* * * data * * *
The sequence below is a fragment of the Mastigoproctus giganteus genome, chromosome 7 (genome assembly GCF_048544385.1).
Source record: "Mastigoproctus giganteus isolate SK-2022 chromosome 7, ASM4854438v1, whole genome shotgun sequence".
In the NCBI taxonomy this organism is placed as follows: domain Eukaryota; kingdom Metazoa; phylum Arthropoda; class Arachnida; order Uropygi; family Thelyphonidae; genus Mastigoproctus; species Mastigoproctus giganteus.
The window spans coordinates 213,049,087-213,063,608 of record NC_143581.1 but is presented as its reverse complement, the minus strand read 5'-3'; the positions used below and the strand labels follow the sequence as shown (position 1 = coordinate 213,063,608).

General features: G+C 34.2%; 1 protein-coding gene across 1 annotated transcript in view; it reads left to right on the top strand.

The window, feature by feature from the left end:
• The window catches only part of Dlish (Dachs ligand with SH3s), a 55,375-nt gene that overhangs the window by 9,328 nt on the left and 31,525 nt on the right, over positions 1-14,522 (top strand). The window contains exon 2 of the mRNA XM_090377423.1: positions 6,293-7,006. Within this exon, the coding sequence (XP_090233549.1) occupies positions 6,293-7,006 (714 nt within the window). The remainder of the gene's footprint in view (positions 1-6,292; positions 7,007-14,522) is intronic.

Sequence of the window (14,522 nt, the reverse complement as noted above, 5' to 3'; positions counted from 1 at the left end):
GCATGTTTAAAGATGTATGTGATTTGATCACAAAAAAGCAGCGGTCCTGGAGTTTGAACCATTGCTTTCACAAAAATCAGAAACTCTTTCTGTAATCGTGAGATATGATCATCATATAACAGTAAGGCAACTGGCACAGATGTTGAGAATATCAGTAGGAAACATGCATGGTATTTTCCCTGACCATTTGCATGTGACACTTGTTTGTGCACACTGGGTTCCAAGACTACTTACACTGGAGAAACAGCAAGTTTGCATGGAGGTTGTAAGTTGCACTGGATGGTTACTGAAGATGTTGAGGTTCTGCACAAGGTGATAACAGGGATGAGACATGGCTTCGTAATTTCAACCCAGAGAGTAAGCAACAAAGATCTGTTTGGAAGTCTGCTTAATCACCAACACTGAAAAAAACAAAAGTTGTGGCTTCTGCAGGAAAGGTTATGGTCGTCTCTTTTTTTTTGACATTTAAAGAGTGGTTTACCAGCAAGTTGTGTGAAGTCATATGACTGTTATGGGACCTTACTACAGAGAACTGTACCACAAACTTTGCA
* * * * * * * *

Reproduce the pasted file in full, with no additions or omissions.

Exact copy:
The sequence below is a fragment of the Mastigoproctus giganteus genome, chromosome 7 (genome assembly GCF_048544385.1).
Source record: "Mastigoproctus giganteus isolate SK-2022 chromosome 7, ASM4854438v1, whole genome shotgun sequence".
In the NCBI taxonomy this organism is placed as follows: domain Eukaryota; kingdom Metazoa; phylum Arthropoda; class Arachnida; order Uropygi; family Thelyphonidae; genus Mastigoproctus; species Mastigoproctus giganteus.
The window spans coordinates 213,049,087-213,063,608 of record NC_143581.1 but is presented as its reverse complement, the minus strand read 5'-3'; the positions used below and the strand labels follow the sequence as shown (position 1 = coordinate 213,063,608).

General features: G+C 34.2%; 1 protein-coding gene across 1 annotated transcript in view; it reads left to right on the top strand.

The window, feature by feature from the left end:
• The window catches only part of Dlish (Dachs ligand with SH3s), a 55,375-nt gene that overhangs the window by 9,328 nt on the left and 31,525 nt on the right, over positions 1-14,522 (top strand). The window contains exon 2 of the mRNA XM_090377423.1: positions 6,293-7,006. Within this exon, the coding sequence (XP_090233549.1) occupies positions 6,293-7,006 (714 nt within the window). The remainder of the gene's footprint in view (positions 1-6,292; positions 7,007-14,522) is intronic.

Sequence of the window (14,522 nt, the reverse complement as noted above, 5' to 3'; positions counted from 1 at the left end):
GCATGTTTAAAGATGTATGTGATTTGATCACAAAAAAGCAGCGGTCCTGGAGTTTGAACCATTGCTTTCACAAAAATCAGAAACTCTTTCTGTAATCGTGAGATATGATCATCATATAACAGTAAGGCAACTGGCACAGATGTTGAGAATATCAGTAGGAAACATGCATGGTATTTTCCCTGACCATTTGCATGTGACACTTGTTTGTGCACACTGGGTTCCAAGACTACTTACACTGGAGAAACAGCAAGTTTGCATGGAGGTTGTAAGTTGCACTGGATGGTTACTGAAGATGTTGAGGTTCTGCACAAGGTGATAACAGGGATGAGACATGGCTTCGTAATTTCAACCCAGAGAGTAAGCAACAAAGATCTGTTTGGAAGTCTGCTTAATCACCAACACTGAAAAAAACAAAAGTTGTGGCTTCTGCAGGAAAGGTTATGGTCGTCTCTTTTTTTTTGACATTTAAAGAGTGGTTTACCAGCAAGTTGTGTGAAGTCATATGACTGTTATGGGACCTTACTACAGAGAACTGTACCACAAACTTTGCA